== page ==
After the news that calls for a waiver of Trade and Intellectual Property Rules (TRIPS) for Covid-19 vaccines, which would loosen up intellectual property rules around vaccine production, were again blocked by developed countries in March, the World Bank’s role in the vaccine rollout and the wider healthcare response to Covid-19 has taken centre stage. Following the Bank’s failure to publicly support the call for the TRIPS waiver, including World Bank President David Malpass was directly asked about how to overcome constraints to vaccine supply at the UK-based university, the London School for Economics and Political Science (LSE), event on 29 March, concerns have been raised that it is failing to address obstacles to equitable access to vaccines despite its financial support for vaccine initiatives (see Observer Spring 2021; Background Spring 2021).
At the same time, CSOs remain concerned that the Bank is privileging financing for the private sector in its Covid-19 response and recovery by ramping up its much-criticised cascade approach (see Dispatch Annuals 2020), including by promoting private sector participation in health services (see Background Spring 2021). In particular, CSOs will be following discussions around the Bank’s promotion of public-private partnerships in social services, after over 90 CSOs, including Sierra Leone-based Health Accountability Consortium and Fiji-based feminist research organisation Development Alternatives With Women for New Era (DAWN) sent an open letter to the World Bank, calling on the institution to take a “public health-first approach to health financing,” and to, “stop promoting PPPs as a strategy for healthcare delivery and financing, as long as there is no independent, detailed and locally validated body of evidence that shows a lasting positive impact on fiscal space for health, efficiency, and equitable access,” on 24 March.
Global coordinated stimulus or fiscal consolidation?
After civil society organisations such as Oxfam International, Eurodad and ActionAid International raised the alarm in October about the austerity prescriptions that the IMF is endorsing in its Covid-19 recovery support (see Observer Autumn 2020), all eyes will be on the IMF’s Spring Fiscal Monitor that will reportedly focus on inequality issues. Whether the IMF will stick to pointing out how the pandemic has increased inequalities, or instead acknowledge the role of the Fund’s own policy prescriptions in exacerbating these inequalities, remains to be seen. In March, a broad-based group of civil society organisations that encompasses women’s rights, inequality, labour & climate constituencies put forward a new framework for IMF engagement on macrostructural issues. The framework offers a way for the IMF to grapple with the harmful impacts of its policy advice on economic and gender inequality and climate change, and be better aligned with international frameworks. As the recovery takes hold amidst an unprecedented strain on the fiscal environment of many countries, it is more urgent than ever that the Fund develop its ability to understand the exact trade-offs of its policy prescriptions and markedly shift away from its most harmful policy advice.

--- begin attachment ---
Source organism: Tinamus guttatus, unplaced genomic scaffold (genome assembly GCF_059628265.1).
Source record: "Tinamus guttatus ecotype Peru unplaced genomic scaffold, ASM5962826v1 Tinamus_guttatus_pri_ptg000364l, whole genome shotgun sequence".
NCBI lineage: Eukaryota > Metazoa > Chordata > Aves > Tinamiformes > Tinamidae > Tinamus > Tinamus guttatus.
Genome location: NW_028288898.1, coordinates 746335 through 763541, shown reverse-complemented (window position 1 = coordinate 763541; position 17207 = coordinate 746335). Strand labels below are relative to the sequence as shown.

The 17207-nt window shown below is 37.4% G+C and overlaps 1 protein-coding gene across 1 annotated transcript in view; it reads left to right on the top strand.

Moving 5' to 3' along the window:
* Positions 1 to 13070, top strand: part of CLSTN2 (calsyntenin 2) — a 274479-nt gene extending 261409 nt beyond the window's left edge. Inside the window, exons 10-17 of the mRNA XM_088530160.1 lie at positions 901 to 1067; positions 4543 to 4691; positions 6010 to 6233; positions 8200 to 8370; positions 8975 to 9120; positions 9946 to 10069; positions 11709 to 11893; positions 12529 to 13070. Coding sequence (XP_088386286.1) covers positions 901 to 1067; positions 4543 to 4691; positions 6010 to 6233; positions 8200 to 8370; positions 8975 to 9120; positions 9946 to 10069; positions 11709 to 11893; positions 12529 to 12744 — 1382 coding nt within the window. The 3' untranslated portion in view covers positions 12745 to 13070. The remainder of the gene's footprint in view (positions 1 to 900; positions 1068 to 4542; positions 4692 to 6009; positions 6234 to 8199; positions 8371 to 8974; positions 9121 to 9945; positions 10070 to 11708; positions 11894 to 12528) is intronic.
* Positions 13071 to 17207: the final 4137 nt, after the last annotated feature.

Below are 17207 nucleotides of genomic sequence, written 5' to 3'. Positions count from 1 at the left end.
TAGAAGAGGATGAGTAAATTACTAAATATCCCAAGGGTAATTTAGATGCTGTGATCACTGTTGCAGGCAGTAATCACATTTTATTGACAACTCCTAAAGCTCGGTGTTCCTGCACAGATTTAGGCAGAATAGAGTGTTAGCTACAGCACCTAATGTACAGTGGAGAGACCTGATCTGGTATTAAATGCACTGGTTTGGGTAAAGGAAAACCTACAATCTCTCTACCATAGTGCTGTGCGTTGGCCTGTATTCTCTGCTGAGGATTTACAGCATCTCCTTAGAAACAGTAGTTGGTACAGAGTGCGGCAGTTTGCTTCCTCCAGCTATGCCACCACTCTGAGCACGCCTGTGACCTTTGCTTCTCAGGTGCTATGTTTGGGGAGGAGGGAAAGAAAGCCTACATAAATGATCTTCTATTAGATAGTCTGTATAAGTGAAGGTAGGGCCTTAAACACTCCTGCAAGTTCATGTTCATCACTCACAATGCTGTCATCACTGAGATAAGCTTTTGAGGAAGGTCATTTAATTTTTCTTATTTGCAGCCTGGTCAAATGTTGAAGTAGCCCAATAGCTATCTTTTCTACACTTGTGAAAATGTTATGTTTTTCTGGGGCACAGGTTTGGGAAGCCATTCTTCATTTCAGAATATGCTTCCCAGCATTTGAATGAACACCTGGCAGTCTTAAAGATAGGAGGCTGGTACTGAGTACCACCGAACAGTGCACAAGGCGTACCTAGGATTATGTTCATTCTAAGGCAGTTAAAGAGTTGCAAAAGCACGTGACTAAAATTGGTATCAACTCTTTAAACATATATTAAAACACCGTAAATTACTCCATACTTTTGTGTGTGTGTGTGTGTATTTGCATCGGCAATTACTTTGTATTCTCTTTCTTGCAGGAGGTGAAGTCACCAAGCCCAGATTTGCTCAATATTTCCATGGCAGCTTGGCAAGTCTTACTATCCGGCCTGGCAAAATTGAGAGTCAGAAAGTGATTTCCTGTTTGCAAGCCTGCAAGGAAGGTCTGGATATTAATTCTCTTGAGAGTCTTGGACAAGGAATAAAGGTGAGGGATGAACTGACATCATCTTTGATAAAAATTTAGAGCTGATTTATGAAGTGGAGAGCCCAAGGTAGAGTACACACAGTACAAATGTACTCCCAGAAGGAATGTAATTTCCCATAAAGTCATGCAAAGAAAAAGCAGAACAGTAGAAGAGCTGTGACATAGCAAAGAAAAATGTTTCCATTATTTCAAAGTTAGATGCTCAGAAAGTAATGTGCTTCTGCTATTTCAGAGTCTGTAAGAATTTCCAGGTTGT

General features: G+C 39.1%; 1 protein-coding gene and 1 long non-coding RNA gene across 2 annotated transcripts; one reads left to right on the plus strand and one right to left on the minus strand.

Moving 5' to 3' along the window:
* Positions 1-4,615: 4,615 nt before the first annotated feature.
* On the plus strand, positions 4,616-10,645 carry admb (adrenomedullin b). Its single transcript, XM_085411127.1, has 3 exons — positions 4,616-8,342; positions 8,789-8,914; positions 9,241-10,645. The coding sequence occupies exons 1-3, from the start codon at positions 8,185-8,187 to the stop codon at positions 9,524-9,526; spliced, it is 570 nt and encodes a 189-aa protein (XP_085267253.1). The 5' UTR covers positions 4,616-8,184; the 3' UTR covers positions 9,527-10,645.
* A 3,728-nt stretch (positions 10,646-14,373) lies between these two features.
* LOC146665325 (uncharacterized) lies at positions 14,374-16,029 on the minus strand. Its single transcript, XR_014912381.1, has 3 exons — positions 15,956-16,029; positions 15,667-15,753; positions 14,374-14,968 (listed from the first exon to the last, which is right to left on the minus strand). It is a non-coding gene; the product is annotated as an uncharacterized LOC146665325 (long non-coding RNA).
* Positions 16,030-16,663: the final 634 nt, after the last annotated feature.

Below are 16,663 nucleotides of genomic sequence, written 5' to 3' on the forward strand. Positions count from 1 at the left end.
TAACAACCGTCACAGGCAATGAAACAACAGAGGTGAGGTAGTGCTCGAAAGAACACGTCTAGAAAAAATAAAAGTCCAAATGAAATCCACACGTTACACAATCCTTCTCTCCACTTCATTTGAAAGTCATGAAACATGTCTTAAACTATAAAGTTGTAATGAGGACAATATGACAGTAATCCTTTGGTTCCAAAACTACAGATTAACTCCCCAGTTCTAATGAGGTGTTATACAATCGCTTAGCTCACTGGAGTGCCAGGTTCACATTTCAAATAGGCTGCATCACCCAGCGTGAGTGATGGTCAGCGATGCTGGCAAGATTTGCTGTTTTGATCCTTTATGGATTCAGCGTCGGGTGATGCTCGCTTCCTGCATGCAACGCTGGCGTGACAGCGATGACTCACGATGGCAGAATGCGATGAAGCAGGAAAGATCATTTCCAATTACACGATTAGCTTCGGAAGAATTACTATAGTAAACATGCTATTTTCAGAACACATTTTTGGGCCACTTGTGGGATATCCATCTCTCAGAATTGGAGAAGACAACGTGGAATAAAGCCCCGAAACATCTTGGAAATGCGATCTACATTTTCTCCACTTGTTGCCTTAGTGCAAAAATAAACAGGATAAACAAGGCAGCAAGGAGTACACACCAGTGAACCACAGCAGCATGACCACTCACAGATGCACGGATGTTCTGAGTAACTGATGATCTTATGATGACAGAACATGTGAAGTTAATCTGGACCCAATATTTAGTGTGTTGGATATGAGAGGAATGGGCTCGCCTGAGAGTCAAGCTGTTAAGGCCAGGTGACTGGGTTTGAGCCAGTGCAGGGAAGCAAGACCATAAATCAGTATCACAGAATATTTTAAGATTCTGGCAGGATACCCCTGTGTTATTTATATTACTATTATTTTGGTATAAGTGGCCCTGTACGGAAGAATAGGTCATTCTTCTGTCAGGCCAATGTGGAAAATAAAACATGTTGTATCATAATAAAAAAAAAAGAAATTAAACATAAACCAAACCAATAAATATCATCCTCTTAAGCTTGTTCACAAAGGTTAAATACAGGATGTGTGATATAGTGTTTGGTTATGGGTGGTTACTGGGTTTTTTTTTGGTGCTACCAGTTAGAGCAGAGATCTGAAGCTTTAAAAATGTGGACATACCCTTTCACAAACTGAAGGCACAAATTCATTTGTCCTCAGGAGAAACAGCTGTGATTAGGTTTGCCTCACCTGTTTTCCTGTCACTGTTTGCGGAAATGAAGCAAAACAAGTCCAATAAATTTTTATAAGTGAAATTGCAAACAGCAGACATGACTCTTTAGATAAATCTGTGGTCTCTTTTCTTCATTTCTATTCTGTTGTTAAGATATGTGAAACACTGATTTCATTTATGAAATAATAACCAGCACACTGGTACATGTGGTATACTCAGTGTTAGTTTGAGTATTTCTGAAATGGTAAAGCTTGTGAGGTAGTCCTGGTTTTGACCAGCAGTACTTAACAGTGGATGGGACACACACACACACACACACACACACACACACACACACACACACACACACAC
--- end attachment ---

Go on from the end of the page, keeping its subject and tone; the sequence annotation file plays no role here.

World Bank lagging behind on climate commitments
Despite World Bank president David Malpass’ comments that the Bank is increasing climate finance at the LSE event on 29 March, the Bank stands accused of drastically over-reporting its climate adaptation finance in a report published by CARE Denmark and CARE Netherlands in January (see Observer Spring 2021). This shows that new and larger climate finance commitments by the World Bank need to be backed by project-level disclosure of how climate finance is attributed, so that the public can have confidence in the quality of these flows.
The World Bank’s Climate Change Action Plan (CCAP) is being discussed by the executive board on 1 April. Ahead of this meeting, 150 civil society organisations and individuals wrote an open letter in March to World Bank President David Malpass and WBG leadership, calling for the Bank to adopt a whole-of-institution commitment to end all types of support for fossil fuels, and support member countries’ just transition efforts. The letter stated, “The reality is that the World Bank is now lagging behind when it comes to supporting efforts to rapidly reduce greenhouse gas emissions, as other actors have made progress on this agenda in recent years.” It argued that as part of this new strategy the Bank, “should increase the financial and other resources it devotes to renewable energy, distributed energy access, creation of new household electricity connections, and support for a ‘just transition’ for workers, communities, and national utilities.” CSOs are calling for the opportunity to formally comment on the CCAP, via a public consultation.
While the Bank continues (Doing) Business as usual…
The over 300 signatories to an open letter sent to the World Bank executives directors, chief economist and president on 11 March calling on the Bank to scrap its long-criticised Doing Business Report (see Observer Spring 2021) will no doubt be disappointed by the lack of response to the concerns raised and the publication of the newest report planned for the near future. Those involved in the #rightsnotrakings campaign, will be closely watching the progress of the external panel review of the report’s methodology – as the panel’s Terms of Reference and questionnaire for inputs lacked any external consultation. While the Bank has agreed to extend the unrealistic deadline it initially proposed for input into the review from 31 March deadline to 16 April, it has been silent on a demand for a consultation with the external panel to discuss and shape its findings.